Someone, I think it was Michelangelo said “design is the removal of superfluous detail.” I am sure that if the attribution is at all correct, it has been paraphrased. Even before i realized I was a Modernist, I believed in this statement. That is NOT to say that there should be no detail, just that the detail must be perfect.
This image, 500 or so years old, appears almost Art Deco. In fact Eve looks very masculine in this portrayal. There are a few topics for doctoral theses.
Simple and pure forms mark Modernism.
Shape and/or form (depending on your definitions) are the first things perceived in any object. Modern design is typically characterized by one of two types of shapes either raw, straight, angular shapes or round, (we like to call them swoopy) curving forms that give an organic appearance. Angular shapes are considered masculine, while the rounded are more feminine. Of course they can be judiciously combined, but it becomes a balancing act.
Scale and proportion are important in every style, within Modernism it is important to look at Le Corbusier’s Modulor. Like DaVinci’s Vitruvian Man, The Modulor is a system developed using human measurements, Fibonacci numbers and the golden ratio with one goal – to discover the proportions of the human body and improve architecture. Modern design revolves around humans and its main function is to serve them. Therefore modern scale and proportion have human-defined dimensions. Call it as you wish – ergonomics, functionality, comfort. Form follows function, another quote that is often paraphrased and misappropriated.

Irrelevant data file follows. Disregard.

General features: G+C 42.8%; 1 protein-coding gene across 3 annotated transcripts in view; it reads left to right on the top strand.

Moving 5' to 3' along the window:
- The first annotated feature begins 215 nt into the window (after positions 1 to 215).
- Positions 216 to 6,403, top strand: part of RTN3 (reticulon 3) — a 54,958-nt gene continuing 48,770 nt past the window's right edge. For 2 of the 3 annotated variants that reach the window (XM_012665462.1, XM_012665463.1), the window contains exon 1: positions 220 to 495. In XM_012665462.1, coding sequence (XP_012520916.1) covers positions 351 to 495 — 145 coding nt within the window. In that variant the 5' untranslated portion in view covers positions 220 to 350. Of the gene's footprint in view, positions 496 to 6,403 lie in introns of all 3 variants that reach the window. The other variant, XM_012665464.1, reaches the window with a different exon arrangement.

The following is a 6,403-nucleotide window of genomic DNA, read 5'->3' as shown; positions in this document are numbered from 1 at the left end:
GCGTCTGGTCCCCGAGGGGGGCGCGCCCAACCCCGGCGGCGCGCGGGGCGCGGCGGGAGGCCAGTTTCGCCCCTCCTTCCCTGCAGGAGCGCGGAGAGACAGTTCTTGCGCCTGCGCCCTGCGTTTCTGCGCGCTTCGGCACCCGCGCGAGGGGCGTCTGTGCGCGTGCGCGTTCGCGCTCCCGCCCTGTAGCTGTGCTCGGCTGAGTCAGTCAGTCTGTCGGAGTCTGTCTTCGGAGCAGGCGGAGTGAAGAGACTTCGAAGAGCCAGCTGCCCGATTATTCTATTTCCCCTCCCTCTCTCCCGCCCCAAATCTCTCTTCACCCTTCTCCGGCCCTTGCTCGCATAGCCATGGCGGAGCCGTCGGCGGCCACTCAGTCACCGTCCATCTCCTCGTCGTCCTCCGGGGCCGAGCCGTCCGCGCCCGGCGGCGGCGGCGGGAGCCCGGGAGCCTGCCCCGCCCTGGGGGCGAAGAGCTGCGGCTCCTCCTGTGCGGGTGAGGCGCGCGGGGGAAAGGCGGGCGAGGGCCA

“…form ever follows function…”
Louis Sullivan – Architect
Color, well in some ways, anything goes. As long as the color is pure and strong.
In the end, to me, Modernism is about space. Soaring, hopeful and open space. Space that flows and spaces that flow from one to another. Space filled with details, just the right details, of course.
The simplest and cleanest chair in the world is lost in a junk store and framed like a work of art, in the right space.
So, Modernism is elegance both as ‘pleasingly graceful and attractive’ and in the engineering sense of ‘proper’ design, not too much, not too little.